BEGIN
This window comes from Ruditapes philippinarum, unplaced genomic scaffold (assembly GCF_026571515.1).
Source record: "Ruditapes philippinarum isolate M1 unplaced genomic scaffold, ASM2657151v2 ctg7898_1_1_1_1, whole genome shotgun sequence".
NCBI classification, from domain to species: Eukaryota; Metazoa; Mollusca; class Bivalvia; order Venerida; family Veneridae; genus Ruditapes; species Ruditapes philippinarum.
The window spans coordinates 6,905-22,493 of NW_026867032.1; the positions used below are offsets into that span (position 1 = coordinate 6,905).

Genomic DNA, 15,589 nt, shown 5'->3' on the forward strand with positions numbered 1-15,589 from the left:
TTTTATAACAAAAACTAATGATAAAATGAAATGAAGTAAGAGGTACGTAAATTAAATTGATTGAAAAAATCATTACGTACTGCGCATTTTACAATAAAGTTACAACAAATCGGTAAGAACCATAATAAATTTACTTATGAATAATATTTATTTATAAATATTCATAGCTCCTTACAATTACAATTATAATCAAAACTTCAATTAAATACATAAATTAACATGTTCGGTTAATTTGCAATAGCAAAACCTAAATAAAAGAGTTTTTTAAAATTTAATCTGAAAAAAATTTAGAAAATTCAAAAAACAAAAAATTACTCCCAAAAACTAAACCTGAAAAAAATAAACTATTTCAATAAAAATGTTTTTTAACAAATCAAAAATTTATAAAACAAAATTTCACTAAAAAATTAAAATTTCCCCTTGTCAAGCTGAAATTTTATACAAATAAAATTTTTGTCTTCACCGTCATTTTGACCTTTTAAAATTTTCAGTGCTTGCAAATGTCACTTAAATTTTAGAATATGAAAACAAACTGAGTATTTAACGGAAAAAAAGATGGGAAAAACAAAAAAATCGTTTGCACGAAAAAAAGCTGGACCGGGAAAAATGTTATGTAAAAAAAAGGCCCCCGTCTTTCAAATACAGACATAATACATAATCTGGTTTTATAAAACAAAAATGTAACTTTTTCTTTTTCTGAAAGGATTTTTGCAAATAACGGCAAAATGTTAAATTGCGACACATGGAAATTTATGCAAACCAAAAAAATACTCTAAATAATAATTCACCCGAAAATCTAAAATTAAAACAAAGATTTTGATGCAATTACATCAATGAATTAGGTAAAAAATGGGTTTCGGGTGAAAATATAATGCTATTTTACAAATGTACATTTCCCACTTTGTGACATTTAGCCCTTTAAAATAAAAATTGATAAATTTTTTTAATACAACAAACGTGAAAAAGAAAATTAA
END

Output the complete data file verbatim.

This window comes from Ruditapes philippinarum, unplaced genomic scaffold (assembly GCF_026571515.1).
Source record: "Ruditapes philippinarum isolate M1 unplaced genomic scaffold, ASM2657151v2 ctg7898_1_1_1_1, whole genome shotgun sequence".
NCBI classification, from domain to species: Eukaryota; Metazoa; Mollusca; class Bivalvia; order Venerida; family Veneridae; genus Ruditapes; species Ruditapes philippinarum.
The window spans coordinates 6,905-22,493 of NW_026867032.1; the positions used below are offsets into that span (position 1 = coordinate 6,905).

Genomic DNA, 15,589 nt, shown 5'->3' on the forward strand with positions numbered 1-15,589 from the left:
TTTTATAACAAAAACTAATGATAAAATGAAATGAAGTAAGAGGTACGTAAATTAAATTGATTGAAAAAATCATTACGTACTGCGCATTTTACAATAAAGTTACAACAAATCGGTAAGAACCATAATAAATTTACTTATGAATAATATTTATTTATAAATATTCATAGCTCCTTACAATTACAATTATAATCAAAACTTCAATTAAATACATAAATTAACATGTTCGGTTAATTTGCAATAGCAAAACCTAAATAAAAGAGTTTTTTAAAATTTAATCTGAAAAAAATTTAGAAAATTCAAAAAACAAAAAATTACTCCCAAAAACTAAACCTGAAAAAAATAAACTATTTCAATAAAAATGTTTTTTAACAAATCAAAAATTTATAAAACAAAATTTCACTAAAAAATTAAAATTTCCCCTTGTCAAGCTGAAATTTTATACAAATAAAATTTTTGTCTTCACCGTCATTTTGACCTTTTAAAATTTTCAGTGCTTGCAAATGTCACTTAAATTTTAGAATATGAAAACAAACTGAGTATTTAACGGAAAAAAAGATGGGAAAAACAAAAAAATCGTTTGCACGAAAAAAAGCTGGACCGGGAAAAATGTTATGTAAAAAAAAGGCCCCCGTCTTTCAAATACAGACATAATACATAATCTGGTTTTATAAAACAAAAATGTAACTTTTTCTTTTTCTGAAAGGATTTTTGCAAATAACGGCAAAATGTTAAATTGCGACACATGGAAATTTATGCAAACCAAAAAAATACTCTAAATAATAATTCACCCGAAAATCTAAAATTAAAACAAAGATTTTGATGCAATTACATCAATGAATTAGGTAAAAAATGGGTTTCGGGTGAAAATATAATGCTATTTTACAAATGTACATTTCCCACTTTGTGACATTTAGCCCTTTAAAATAAAAATTGATAAATTTTTTTAATACAACAAACGTGAAAAAGAAAATTAA